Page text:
1908 make provision as to who should take the residue of his estate
both real and personal and counsel appearing in this matter agreed
that there is no such provision, so that if the gift over fails then the
devise should go on an intestacy of Daniel Carrol (deceased).
Learned counsel for the defendants, Mr. U. W. Coker argued 10
that at the time of her death the late Eliza Carrol had a fee simple
interest and that a sb·ict settlement was created vesting property
equitably on her until marriage. He referred to Cheshire's Modern
Real Property, 7th ed., at 305 (1954) and the case of In re Leach (1),
the judgment of Joyce,, J., and also referred to s.28 of the Wills Act 15
in support of his proposition. Learned counsel postulated that what
the late Eliza Carrol had at the time of her death was an equitable
fee simple which automatically became a fee simple estate which
should devolve to those who should take under her estate.
I have read the will and I hold the view that the testator did 20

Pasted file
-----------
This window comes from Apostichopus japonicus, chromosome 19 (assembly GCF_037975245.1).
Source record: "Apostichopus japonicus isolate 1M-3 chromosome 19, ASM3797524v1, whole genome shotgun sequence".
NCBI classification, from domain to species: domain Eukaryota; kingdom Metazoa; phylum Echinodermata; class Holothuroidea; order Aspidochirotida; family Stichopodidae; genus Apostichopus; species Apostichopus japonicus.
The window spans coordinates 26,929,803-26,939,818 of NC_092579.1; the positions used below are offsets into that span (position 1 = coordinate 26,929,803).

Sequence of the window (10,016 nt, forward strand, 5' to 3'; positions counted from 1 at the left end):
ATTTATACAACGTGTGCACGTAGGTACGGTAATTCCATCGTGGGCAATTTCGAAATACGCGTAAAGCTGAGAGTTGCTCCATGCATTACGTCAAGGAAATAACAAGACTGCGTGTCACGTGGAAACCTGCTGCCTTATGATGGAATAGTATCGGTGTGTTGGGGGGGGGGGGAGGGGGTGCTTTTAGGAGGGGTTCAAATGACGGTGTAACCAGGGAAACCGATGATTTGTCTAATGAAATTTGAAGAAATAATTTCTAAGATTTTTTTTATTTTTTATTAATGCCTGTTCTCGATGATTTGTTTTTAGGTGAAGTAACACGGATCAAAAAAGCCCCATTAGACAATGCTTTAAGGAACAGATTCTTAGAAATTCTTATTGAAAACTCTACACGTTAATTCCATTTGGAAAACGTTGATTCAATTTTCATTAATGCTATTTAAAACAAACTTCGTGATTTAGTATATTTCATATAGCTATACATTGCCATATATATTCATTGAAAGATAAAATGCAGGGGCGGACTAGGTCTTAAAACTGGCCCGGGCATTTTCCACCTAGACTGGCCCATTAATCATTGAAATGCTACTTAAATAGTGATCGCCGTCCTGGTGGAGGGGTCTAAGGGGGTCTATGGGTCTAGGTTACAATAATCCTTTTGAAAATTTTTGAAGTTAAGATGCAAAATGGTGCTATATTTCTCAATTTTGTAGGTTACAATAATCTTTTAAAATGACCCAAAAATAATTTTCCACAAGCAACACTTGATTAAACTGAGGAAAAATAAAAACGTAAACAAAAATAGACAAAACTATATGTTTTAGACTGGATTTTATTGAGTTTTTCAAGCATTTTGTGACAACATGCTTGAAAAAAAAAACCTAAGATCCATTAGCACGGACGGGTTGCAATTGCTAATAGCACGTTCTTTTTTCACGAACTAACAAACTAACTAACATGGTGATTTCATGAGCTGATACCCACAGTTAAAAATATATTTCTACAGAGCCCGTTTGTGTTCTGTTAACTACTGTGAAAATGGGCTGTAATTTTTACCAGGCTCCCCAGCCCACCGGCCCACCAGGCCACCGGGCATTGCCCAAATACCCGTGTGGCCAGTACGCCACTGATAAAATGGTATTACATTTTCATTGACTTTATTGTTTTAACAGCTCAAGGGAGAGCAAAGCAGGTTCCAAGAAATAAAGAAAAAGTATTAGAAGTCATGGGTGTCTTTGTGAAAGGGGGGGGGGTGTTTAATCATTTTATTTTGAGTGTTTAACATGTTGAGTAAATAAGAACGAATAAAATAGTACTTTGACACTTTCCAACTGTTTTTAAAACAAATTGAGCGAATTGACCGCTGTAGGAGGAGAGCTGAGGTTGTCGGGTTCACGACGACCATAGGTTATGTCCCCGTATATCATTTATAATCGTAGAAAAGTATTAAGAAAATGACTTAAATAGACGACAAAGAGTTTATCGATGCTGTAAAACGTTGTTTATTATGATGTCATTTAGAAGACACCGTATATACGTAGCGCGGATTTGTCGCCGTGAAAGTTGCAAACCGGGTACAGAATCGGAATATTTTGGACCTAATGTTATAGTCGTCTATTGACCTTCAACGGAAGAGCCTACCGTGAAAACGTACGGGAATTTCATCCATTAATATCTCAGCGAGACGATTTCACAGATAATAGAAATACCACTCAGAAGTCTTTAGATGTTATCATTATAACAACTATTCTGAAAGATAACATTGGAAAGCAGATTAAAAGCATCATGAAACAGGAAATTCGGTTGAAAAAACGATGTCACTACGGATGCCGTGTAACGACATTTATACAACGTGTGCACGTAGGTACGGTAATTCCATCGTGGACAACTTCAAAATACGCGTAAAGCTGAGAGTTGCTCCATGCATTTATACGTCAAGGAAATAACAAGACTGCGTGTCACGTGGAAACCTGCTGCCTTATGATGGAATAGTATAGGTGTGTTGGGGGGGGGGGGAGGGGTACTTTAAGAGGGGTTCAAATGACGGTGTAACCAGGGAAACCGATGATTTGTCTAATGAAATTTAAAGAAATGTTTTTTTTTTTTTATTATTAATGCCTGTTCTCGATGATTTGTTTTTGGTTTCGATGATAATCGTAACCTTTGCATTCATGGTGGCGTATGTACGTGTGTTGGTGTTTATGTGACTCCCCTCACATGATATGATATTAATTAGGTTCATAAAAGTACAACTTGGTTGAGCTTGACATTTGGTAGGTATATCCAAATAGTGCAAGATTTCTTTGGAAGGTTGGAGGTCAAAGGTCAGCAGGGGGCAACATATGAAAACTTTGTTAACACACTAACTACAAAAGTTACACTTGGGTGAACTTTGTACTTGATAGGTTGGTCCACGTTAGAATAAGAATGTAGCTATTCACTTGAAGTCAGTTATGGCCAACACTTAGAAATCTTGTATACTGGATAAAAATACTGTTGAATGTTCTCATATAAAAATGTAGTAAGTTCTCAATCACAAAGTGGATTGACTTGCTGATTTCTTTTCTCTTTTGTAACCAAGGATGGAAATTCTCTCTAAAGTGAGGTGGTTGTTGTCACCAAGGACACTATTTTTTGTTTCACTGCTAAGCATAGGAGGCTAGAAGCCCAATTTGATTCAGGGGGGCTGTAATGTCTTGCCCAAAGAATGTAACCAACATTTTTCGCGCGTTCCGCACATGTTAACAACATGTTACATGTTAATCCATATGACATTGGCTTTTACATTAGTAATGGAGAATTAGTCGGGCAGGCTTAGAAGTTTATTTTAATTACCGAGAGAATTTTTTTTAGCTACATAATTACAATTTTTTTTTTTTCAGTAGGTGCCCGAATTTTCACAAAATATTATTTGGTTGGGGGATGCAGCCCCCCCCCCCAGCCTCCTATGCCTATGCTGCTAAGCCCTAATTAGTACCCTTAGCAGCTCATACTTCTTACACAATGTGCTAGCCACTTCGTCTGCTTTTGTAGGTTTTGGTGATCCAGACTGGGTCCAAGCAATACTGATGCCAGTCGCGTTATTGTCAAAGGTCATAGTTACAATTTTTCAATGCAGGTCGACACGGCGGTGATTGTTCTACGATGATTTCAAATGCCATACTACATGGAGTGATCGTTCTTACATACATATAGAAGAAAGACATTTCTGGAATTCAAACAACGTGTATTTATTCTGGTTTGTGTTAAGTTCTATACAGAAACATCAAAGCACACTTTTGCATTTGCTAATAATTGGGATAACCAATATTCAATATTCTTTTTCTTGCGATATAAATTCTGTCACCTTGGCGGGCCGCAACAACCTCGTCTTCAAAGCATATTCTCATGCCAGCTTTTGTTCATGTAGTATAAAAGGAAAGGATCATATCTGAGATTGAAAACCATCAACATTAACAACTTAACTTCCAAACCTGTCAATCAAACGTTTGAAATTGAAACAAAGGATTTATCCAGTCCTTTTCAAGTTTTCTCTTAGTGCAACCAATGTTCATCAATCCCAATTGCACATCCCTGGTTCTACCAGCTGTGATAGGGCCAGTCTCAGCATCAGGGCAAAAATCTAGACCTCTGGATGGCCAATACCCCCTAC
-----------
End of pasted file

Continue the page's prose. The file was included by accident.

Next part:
not devise an estate in fee simple or equitable fee simple to Eliza
Carrol, deceased. The case of In re Leach cited by counsel may or
may not be good law but I am of the opinion that it is not of much
or any assistance in so far as the construction of the devise I am called
upon to consb·ue is concerned. 25
Learned counsel for the interested party, Mrs. Doreen Williams
argued that Eliza Carrol, deceased, had a legal interest for life or until
she married and that at her death she had a quarter interest which she
would have had on marriage. He referred to the case of Underhill v.
Roden (5) and also referred to Theobald on Wills, 12th ed., at 485 SO
(1963). As I had stated supra the intention of the testator is paramount
and in construing the clause I am not supposed to bring in or
create legal and/ or equitable interests not provided for in the will. I
hold the view that Eliza Carrol deceased did not at the time of her
death hold a legal life interest in the said property and in fact Jessel, 35
M.R. in Underhill v. Roden stated there were strong reasons in that
case which led him to give the decision he gave.
Learned counsel for the plaintiff, Mr. E. J. McCormack, argued
that Eliza Carrol, deceased, not having fulfilled the condition
precedent, namely her marriage, and there being no provision in the 40
will for her dying unmarried, the gift over fails and that, there being no